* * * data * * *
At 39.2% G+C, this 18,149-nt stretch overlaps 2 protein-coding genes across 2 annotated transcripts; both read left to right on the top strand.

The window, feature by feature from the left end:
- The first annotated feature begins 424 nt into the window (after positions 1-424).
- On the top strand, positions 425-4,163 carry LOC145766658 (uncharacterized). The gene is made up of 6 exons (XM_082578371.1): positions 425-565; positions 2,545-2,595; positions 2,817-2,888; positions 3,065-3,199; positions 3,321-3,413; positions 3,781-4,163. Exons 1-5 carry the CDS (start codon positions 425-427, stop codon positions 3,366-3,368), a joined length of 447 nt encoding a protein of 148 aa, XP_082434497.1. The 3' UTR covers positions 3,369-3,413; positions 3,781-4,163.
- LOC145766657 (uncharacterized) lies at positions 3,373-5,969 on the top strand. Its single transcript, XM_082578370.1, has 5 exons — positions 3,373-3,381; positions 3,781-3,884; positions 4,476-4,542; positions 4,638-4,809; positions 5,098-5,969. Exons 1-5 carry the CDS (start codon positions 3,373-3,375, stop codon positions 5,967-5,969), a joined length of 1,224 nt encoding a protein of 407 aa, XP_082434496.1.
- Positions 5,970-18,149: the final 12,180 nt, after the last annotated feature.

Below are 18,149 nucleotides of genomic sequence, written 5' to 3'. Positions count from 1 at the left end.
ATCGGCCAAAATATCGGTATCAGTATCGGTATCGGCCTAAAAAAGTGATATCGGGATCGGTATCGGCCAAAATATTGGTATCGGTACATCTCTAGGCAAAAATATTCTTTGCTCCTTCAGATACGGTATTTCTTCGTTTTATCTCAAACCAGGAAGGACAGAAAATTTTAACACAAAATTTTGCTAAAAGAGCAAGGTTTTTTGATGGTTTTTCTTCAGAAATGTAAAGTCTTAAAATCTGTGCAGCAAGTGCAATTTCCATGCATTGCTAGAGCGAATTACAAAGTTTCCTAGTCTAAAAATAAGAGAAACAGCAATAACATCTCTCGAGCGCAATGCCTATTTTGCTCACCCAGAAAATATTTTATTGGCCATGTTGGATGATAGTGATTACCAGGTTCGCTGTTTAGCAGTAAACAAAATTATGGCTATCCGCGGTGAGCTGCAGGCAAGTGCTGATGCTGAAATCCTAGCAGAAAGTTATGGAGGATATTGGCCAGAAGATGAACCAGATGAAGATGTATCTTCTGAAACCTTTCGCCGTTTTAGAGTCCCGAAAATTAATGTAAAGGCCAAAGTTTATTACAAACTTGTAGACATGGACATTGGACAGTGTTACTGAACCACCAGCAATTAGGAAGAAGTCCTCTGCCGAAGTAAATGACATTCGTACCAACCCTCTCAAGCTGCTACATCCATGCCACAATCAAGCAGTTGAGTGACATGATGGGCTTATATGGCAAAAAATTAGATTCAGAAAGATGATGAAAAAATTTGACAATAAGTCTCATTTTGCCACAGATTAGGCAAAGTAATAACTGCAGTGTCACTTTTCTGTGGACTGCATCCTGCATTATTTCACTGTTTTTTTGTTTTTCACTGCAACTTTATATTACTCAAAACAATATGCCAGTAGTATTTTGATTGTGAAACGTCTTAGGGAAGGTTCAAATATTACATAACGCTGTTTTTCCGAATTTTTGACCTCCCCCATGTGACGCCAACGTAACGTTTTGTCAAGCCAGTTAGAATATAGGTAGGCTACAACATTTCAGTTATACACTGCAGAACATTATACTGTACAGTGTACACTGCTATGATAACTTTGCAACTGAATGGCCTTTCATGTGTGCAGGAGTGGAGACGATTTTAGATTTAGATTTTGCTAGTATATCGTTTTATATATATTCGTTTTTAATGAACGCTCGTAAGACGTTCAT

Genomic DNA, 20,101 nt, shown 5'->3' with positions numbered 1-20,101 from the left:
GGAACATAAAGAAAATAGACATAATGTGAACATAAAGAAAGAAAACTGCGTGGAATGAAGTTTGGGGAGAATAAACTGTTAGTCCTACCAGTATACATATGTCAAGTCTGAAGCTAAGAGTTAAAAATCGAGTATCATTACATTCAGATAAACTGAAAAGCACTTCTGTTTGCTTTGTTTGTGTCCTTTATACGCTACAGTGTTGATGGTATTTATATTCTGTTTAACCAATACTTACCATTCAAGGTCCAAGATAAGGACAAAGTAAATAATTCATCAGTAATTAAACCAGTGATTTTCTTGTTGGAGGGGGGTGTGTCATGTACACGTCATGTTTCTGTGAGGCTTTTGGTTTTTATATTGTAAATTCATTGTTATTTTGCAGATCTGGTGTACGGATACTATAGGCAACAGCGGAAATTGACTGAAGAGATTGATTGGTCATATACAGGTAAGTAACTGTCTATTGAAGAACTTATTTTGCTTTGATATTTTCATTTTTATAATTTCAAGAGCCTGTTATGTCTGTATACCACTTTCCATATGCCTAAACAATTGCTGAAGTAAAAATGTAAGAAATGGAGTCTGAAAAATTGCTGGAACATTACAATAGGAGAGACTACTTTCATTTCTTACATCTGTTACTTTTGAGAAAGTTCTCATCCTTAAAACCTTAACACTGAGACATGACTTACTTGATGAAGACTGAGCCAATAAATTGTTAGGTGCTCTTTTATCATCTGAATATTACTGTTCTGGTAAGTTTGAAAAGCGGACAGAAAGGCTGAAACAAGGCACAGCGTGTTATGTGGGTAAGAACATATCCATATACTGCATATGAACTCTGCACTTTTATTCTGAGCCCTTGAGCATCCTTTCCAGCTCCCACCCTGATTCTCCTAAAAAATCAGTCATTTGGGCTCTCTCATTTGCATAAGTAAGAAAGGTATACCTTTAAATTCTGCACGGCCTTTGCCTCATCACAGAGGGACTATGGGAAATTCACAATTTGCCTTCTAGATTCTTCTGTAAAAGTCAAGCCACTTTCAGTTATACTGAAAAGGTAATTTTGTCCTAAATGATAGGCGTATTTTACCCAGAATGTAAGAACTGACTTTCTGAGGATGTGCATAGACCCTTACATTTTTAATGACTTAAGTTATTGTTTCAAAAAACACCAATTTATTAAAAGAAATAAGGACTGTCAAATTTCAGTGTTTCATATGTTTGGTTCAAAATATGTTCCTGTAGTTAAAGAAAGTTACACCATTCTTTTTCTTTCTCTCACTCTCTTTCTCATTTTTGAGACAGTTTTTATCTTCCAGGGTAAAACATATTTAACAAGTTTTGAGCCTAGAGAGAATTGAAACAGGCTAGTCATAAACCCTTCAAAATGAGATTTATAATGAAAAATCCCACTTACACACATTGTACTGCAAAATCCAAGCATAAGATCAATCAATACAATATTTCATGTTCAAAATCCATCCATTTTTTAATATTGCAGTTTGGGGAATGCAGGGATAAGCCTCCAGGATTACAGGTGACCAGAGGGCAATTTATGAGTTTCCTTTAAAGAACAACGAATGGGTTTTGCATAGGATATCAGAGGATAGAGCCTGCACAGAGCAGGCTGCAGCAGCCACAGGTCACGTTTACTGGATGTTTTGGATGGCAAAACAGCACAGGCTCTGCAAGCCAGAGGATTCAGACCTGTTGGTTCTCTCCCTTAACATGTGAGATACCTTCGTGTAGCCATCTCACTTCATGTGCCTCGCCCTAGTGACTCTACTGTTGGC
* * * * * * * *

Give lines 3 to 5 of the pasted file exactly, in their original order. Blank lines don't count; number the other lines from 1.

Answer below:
- The first annotated feature begins 424 nt into the window (after positions 1-424).
- On the top strand, positions 425-4,163 carry LOC145766658 (uncharacterized). The gene is made up of 6 exons (XM_082578371.1): positions 425-565; positions 2,545-2,595; positions 2,817-2,888; positions 3,065-3,199; positions 3,321-3,413; positions 3,781-4,163. Exons 1-5 carry the CDS (start codon positions 425-427, stop codon positions 3,366-3,368), a joined length of 447 nt encoding a protein of 148 aa, XP_082434497.1. The 3' UTR covers positions 3,369-3,413; positions 3,781-4,163.
- LOC145766657 (uncharacterized) lies at positions 3,373-5,969 on the top strand. Its single transcript, XM_082578370.1, has 5 exons — positions 3,373-3,381; positions 3,781-3,884; positions 4,476-4,542; positions 4,638-4,809; positions 5,098-5,969. Exons 1-5 carry the CDS (start codon positions 3,373-3,375, stop codon positions 5,967-5,969), a joined length of 1,224 nt encoding a protein of 407 aa, XP_082434496.1.